One of the mysteries of the English language finally explained.
nounPlural WanderjahreNorth American
A year spent traveling abroad, typically immediately before or after a university or college course.
- ‘His stay in Rome then would have been less a Wanderjahr and presumably more akin to a business trip.’
- ‘After graduating from Earlham College in Richmond, Ind., in 1997, Overbeck embarked on a yearlong Wanderjahr throughout Southeast Asia studying the golf course industry with a grant from the Thomas J. Watson Foundation.’
- ‘Huxley filled these scientific Wanderjahre with the usual minutiae of technical studies on jellyfishes and grand adventures with the aboriginal peoples of Australia and several Pacific islands.’
- ‘Rigorous and lengthy clinical training replaced the short courses, European Wanderjahre, and apprenticeships of antebellum America.’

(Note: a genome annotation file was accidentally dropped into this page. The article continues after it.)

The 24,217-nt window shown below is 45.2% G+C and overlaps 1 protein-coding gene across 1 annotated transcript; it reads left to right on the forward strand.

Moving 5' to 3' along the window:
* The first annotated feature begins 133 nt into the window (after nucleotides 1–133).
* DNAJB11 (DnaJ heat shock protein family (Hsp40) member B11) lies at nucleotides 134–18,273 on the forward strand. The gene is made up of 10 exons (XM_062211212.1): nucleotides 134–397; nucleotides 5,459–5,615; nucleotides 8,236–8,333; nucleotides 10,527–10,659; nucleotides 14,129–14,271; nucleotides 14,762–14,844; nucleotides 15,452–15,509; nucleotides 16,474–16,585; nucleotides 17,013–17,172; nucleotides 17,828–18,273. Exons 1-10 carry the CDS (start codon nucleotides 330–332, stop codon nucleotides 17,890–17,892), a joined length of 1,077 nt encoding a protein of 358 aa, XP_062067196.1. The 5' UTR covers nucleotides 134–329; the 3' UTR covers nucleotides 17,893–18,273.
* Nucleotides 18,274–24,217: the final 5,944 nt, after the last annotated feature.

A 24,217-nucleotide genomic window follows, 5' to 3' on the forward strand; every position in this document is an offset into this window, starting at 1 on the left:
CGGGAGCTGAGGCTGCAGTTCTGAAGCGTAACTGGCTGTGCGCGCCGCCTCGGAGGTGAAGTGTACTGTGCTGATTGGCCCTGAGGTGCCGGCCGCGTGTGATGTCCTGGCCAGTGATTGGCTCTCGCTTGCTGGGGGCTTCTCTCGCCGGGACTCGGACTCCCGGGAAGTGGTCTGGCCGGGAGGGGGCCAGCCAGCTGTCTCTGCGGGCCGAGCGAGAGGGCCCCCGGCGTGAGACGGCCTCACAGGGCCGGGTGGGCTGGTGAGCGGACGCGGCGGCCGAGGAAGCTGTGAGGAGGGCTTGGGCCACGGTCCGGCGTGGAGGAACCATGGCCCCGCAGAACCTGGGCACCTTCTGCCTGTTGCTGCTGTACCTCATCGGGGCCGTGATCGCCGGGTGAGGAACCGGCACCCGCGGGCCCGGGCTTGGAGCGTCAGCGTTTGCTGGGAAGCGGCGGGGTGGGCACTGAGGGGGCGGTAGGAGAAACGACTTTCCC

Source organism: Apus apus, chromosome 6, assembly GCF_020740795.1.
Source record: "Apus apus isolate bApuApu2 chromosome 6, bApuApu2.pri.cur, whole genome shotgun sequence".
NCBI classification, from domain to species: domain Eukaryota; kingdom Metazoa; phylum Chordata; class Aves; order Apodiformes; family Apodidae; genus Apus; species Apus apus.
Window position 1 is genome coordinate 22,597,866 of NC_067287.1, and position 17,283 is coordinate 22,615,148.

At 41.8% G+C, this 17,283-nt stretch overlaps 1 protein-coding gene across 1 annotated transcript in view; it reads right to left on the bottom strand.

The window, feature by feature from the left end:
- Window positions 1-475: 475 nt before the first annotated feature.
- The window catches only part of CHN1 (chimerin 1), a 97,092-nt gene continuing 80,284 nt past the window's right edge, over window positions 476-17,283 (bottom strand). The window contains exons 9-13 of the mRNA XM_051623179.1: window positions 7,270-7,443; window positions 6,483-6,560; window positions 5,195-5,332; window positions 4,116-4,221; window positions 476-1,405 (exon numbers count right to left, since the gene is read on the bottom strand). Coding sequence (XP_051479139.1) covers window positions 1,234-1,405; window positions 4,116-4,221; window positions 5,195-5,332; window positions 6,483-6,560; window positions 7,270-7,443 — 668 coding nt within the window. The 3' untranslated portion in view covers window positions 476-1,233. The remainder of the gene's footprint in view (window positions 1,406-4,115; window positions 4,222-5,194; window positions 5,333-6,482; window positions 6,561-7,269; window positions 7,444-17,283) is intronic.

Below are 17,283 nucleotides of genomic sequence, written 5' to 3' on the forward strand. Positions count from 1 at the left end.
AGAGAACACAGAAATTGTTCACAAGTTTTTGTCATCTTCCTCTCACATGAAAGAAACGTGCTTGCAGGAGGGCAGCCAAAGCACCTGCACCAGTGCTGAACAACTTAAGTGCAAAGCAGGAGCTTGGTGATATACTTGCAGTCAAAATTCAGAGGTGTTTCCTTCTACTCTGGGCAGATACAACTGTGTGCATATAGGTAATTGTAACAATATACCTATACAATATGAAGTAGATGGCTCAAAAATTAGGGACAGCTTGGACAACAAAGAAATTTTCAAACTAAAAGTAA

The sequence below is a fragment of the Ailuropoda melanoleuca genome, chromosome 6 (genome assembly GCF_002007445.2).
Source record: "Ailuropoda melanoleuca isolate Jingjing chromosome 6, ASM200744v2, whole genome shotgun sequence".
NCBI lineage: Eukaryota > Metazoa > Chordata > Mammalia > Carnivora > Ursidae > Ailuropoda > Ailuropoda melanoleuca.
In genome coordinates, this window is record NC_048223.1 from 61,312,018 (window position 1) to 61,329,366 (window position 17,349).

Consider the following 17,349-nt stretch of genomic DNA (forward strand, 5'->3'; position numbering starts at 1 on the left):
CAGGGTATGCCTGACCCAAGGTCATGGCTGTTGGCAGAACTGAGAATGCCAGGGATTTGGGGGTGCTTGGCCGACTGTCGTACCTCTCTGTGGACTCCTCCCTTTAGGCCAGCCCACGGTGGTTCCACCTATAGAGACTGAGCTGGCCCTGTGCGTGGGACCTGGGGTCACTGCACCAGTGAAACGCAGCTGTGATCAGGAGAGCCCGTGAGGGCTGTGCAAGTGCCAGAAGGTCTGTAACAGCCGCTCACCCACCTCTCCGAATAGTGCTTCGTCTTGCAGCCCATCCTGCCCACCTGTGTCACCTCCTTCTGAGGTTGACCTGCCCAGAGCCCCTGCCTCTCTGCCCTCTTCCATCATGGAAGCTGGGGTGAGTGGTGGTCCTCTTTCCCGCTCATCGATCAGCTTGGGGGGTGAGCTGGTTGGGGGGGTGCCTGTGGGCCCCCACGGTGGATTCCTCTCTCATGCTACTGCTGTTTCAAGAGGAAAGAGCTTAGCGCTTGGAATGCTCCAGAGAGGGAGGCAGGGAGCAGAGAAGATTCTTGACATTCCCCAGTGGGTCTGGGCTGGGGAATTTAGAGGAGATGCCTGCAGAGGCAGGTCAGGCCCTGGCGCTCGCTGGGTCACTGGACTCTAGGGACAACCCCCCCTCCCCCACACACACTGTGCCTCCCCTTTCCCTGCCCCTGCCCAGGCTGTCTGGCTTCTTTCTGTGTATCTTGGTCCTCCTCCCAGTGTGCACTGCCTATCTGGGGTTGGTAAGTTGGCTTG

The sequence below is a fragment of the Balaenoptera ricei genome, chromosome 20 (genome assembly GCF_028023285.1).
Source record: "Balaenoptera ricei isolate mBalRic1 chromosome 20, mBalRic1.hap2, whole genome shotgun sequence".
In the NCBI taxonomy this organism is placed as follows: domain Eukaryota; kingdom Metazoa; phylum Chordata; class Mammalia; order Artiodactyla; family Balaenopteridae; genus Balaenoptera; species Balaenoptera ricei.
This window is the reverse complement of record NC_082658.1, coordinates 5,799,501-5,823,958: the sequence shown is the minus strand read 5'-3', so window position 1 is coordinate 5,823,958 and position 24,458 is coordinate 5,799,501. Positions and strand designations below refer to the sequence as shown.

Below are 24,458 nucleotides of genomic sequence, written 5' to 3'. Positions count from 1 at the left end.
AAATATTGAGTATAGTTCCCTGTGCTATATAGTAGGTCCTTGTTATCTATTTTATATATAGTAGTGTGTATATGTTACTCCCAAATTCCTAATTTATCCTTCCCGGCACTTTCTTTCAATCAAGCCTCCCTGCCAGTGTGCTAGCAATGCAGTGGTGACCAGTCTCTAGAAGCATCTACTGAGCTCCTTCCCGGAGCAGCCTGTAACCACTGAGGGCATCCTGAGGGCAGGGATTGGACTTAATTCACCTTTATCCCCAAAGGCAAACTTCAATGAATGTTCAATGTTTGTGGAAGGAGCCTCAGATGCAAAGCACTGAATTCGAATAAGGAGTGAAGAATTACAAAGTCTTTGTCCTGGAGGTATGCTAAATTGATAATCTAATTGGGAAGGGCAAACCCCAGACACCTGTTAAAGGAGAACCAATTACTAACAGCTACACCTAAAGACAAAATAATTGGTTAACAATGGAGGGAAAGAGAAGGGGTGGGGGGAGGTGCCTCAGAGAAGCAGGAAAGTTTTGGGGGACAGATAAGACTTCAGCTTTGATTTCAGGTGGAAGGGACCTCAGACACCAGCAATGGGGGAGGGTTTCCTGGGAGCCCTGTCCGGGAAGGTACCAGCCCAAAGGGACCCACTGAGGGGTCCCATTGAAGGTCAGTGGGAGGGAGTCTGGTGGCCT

- ‘What he learned and experienced during his adolescence and early manhood could scarcely be described by Goethe's terms Lehrjahre or Wanderjahre.’
- ‘In 1894-5 during his Wanderjahr in Europe, this young American star was welcomed by the leading mathematically inclined theorists in every country.’
- ‘His obsession with the Holocaust since boyhood led him to a city that would wake him up, and he likens his self-imposed Wanderjahre to having ‘a bucket of cold water thrown at your face every morning.’’
Late 19th century: German, literally ‘wander year’.
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